John Smallwood: Hey Andy, does calling a play take that long?

Posted: October 04, 2010

THE GREAT MYSTERY of South Philadelphia has been solved.

The decade-long debate over whether Andy Reid or Donovan McNabb was more responsible for the consistent string of clock-management gaffes that highlighted their tenure together with the Eagles has been settled.

With Reid and McNabb on opposite sides for yesterday's Eagles game against the Washington Redskins, we were going to find out whether the coach or his former quarterback was more responsible for clocks always running a bit faster than the Eagles were thinking.

It was Andy. It was always Andy.

McNabb did burn two timeouts less than 2 minutes into the third quarter, but the most damning time-management miscue in the Eagles' 17-12 loss belonged to Reid.

It was definitive.

How could Reid let happen what happened at the end of the first half yesterday?

How does a coach get so disjointed that his team ends up getting a delay-of-game penalty coming out of a timeout because he can't decide on a play?

Reid's blunder turned a fourth-and-goal from inside the 1-yard line into a fourth-and-6. It was a change that might have cost the Eagles the game.

Nothing McNabb did could have trumped Reid not being able to come up with a play and get his team prepared to run it in what essentially amounted to 6 minutes of dead time.

If the Eagles score a touchdown, they are down by seven at the half. Instead, they settled for a field goal and trailed, 17-6.

"I take full responsibility, in particular, for what happened at the end of the first half," Reid conceded, as if anyone else could have been at fault. "I thought the play initially started out as [fourth-and] inches, but after the review, the play we had for inches ended up being a yard.

"The clock was well into it when we were aware of that."

You've got to be kidding me.

The spot had been marked for nearly 5 minutes during the review. Then the Eagles had another full 30 seconds after calling the timeout before the play clock started.

They didn't realize where the ball was spotted until it started running?

Just to refresh memories, LeSean McCoy had been stopped just short of the goal line with 23 seconds left in the half. The replay official called for a review to confirm McCoy had not crossed the goal line.

After nearly 5 minutes of review, the call on the field was ruled correct.

Presumably, it was during these 5 minutes that the Eagles decided to go for it on fourth down and determine what play they wanted to run.

They then saw where the ball actually was and called a timeout.

Obviously, you can't run the same play on fourth-and-10-inches that you would run on fourth-and-maybe-2-feet.

Somehow, an additional 55 seconds was still not enough for the Eagles to get a play off.

"Six minutes. Six minutes. Six minutes, Andy Fresh you're on!"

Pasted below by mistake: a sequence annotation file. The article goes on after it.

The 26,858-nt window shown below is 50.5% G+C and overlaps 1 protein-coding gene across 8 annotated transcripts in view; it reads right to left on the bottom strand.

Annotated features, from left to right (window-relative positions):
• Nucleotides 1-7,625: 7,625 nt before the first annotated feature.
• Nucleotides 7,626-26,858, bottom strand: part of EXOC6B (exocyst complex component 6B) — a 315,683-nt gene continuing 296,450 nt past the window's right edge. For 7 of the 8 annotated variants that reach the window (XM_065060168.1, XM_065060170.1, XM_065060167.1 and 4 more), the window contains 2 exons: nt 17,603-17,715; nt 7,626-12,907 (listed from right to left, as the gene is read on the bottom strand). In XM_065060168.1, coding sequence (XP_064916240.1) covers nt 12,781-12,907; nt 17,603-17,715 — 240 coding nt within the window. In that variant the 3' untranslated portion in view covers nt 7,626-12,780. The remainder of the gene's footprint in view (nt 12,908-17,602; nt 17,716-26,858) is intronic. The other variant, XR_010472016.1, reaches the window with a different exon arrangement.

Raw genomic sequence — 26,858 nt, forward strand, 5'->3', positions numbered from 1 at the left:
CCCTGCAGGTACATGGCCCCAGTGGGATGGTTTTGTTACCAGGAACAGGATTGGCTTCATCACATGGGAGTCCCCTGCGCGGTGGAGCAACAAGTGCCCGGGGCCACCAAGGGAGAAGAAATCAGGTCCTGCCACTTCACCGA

This definitely was not "The Show."

The Birds' offense hadn't gotten set at the line of scrimmage when the yellow flag for delay-of-game came out.

Reid has made some serious time-management gaffes in his 11-plus seasons, but nothing compares to this.

You got so flustered by a difference of 20 inches that you couldn't come up with an alternate plan and get your team set to run it in nearly a minute?

"That's on me, no excuses for it all," Reid said. "I wasn't surprised that the clock was moving, but I was surprised that it was moving as quick with the spot of the ball."

For me, all those times we saw McNabb putting his hands to his helmet as the play clock ran down before calling a timeout is now explained.

"We had a play-call with that spot," said Eagles quarterback Kevin Kolb, who had replaced an injured Michael Vick. "They moved the ball back and we went to get our next play-call in and by the time I got the play and was coming back in . . . I want to say when I was running out there, there were 8 seconds left, somewhere around there.

"Obviously, I didn't have time to call it and execute it before the play clock went off."

Reid didn't say what play he wanted to run, but considering Kolb was in for Vick, I doubt it was a quarterback sneak.

So would it really have mattered if they tried that delayed shuttle pass to the running back from 10 inches out or 32 inches out?

"I just know from where it originally was and where it ended up being were two different spots," Reid said. "That's my responsibility.

"I'm not here to complain about the officials. I'm not here to complain about anybody else other than I goofed."

It was Andy. It always was Andy.

Send e-mail to

smallwj@phillynews.com.

For recent columns, go to

http://go.philly.com/smallwood.

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